The book is a combination of the weekly and Sunday strips (the latter are in full color), arranged chronologically. Some of the longer “poetic” sequences...take up quite a few pages and are bright and well rendered. If you want to lose yourself in the entire Calvin and Hobbes universe...this book is worth giving up a few lattes.
. . . an entertaining role model for the intended audience. . .
Even Tye, a lucid writer and journalistic pro, seems slightly unhinged by his subject. Superman...
Sumptuous gouache illustrations complement the old-fashioned, dramatic narrative.
The rich world and engaging characters are a surefire hit—and the glorious full-color illustrations, which pack a novel’s worth of expression onto cartoon faces, should bring readers back for multiple reads of this many-layered story
I think it would even appeal to non-SF fans since it does not contain what non-SF fans usually think SF contains exclusively (spaceships and aliens and robots, oh my!). It’s a good read.
Readers will empathize with Cece as she tries to find friends who aren’t bossy or inconsiderate, and they’ll rejoice with her when she finally does.
The Black Dahlia is haunting, incomplete, because you never truly know what happened or who the murderer is.
She is a watchful heroine — so much so that when, at the end of the story, she plays a role in a heroic act, it is precisely because she has been looking so closely. She proves herself to be as quietly powerful as this moving, evocative book.
Eschewing neat endings, Carroll leaves lingering questions: how much is real and how much imagination? Is the haunting just guilt, grief, loneliness, psychosis or something supernatural? Her eerie tales will haunt you.
Jerusalem is not only an extremely handsome book... but it also presents Delisle – who has received his knocks in the past for his handling of social and political issues – at his career best.
Sacco loves to chronicle intimate, personal war stories...“The Great War” is different. It’s Sacco at his most bombastic and epic, as if his publisher had given him Steven Spielberg’s budget. The result is much more than a traditional comic book; it is an achievement whose impact could only be felt in this paper medium.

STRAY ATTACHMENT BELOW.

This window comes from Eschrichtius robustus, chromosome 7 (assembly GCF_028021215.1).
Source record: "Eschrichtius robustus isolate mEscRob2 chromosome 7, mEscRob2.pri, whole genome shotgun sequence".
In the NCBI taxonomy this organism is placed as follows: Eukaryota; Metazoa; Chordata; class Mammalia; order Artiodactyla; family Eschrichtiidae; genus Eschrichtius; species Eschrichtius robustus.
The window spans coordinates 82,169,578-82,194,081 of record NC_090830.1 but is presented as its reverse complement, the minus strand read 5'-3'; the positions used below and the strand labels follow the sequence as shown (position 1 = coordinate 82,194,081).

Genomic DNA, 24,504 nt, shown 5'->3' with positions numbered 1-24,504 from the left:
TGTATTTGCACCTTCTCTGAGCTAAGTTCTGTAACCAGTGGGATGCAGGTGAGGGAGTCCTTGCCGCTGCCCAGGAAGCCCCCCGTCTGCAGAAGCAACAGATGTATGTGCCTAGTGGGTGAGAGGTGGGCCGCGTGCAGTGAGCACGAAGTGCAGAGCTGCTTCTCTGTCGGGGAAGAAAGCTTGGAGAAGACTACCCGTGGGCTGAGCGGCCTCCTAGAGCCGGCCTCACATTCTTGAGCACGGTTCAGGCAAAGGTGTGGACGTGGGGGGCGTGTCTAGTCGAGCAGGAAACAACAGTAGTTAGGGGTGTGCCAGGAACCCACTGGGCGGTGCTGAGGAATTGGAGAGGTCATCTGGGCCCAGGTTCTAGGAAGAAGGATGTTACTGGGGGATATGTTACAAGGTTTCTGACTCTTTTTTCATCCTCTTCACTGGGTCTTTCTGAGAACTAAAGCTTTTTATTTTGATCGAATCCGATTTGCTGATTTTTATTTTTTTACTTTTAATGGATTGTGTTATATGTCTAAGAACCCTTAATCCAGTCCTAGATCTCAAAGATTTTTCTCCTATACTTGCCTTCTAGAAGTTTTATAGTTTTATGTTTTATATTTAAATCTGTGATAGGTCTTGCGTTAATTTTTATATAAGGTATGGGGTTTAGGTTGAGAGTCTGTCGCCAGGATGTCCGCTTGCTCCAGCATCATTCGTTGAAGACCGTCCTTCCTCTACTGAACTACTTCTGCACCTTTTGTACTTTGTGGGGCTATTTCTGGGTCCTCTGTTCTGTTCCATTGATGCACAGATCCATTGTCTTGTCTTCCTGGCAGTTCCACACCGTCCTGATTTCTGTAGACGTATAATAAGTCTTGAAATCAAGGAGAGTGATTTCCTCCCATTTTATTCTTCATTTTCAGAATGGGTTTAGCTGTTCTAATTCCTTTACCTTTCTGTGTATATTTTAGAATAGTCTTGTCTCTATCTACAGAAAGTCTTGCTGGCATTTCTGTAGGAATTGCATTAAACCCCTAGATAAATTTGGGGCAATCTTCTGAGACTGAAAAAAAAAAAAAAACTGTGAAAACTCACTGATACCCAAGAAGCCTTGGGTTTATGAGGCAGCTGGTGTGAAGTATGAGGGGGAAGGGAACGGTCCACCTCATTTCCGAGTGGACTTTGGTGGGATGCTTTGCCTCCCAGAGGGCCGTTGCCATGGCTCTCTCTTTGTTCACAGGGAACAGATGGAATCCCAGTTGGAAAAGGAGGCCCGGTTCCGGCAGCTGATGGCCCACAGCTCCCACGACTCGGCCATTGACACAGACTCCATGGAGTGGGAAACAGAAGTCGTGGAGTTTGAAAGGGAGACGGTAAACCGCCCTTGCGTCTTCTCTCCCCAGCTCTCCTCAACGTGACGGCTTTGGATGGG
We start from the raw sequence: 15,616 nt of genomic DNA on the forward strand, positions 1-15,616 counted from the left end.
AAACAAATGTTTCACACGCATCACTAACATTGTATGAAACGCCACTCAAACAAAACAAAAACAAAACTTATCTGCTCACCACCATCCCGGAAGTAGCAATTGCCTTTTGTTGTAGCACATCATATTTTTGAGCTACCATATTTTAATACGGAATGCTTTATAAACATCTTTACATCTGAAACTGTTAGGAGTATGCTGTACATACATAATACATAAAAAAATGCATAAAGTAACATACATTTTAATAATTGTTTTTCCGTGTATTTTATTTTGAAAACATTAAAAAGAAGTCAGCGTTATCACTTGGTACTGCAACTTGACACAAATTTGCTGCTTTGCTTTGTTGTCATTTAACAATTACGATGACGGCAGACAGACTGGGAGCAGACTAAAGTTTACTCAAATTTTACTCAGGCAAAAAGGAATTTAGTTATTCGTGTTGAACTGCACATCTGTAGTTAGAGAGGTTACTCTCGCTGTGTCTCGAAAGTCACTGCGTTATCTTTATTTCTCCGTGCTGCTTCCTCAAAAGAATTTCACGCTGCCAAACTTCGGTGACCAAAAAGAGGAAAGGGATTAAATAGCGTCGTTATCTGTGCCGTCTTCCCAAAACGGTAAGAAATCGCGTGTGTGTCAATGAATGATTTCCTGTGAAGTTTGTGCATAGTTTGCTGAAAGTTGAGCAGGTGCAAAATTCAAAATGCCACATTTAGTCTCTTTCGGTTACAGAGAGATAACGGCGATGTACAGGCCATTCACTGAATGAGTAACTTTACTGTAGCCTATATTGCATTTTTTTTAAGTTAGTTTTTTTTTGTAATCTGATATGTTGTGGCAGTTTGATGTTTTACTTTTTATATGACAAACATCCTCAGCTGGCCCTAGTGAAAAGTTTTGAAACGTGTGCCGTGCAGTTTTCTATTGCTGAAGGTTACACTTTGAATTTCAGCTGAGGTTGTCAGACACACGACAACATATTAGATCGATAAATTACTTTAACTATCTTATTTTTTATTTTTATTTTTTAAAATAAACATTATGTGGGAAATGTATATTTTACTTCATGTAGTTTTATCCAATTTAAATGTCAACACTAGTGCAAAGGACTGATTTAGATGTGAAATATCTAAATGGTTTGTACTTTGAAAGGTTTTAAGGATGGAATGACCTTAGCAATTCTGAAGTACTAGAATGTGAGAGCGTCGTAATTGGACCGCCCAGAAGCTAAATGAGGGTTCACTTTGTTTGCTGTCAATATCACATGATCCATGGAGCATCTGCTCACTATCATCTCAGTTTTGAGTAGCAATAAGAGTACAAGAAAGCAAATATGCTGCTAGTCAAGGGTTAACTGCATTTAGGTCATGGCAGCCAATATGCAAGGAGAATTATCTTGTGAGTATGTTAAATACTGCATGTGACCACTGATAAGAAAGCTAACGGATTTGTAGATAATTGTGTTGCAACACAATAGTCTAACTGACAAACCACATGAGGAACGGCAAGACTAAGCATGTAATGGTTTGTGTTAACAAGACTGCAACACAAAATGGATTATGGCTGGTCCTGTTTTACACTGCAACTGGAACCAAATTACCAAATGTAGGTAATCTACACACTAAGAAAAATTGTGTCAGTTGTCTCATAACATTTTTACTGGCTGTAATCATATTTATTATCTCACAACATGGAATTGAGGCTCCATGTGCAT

...there's genuine tenderness beneath her scribbled, glowering caricatures, and turning her family's slow disaster into gallows humor is clearly an act of love.
For several years the Lacks family...refused to talk to Skloot. But eventually her persistence won the confidence of Lacks’s daughter Deborah. Eventually a sympathetic scientist...invites Deborah...into his lab to see HeLa cells for the first time; their wonderment provides one of the great moments of the book.
In ''The Kite Runner,'' Khaled Hosseini gives us a vivid and engaging story that reminds us how long his people have been struggling to triumph over the forces of violence -- forces that continue to threaten them even today.
I liked the fact that Rose looked for reasons for what was happening to her – she researched, she thought about what potential explanations there could be....These books continue to suck me deeper into the world. I am halfway through now – 3 down and 3 to go. And I already don’t want it to end.
...a characteristic King performance, speedy and craftsmanlike and solidly unnerving.
The Horatio Alger of graphic novelists, Telgemeier draws up-by-their-book-bags characters who value hard work and seize a chance that has nothing to do with looks or even with love.
But I would say you can always derive great comfort and pleasure from being properly scared, or moved by such brilliant writing. And the final chapter of A Christmas Carol really does warm the heart...You close the book feeling there is hope for a better future – and there is not much that is more comforting than that.
The story arc feels complete. The series' feminism was edgy five years ago, but is so no longer. As a man who chose nonparticipation in life as a moral stance, Yorick is a Gen-X anti-hero, and the series is a comic-book masterpiece.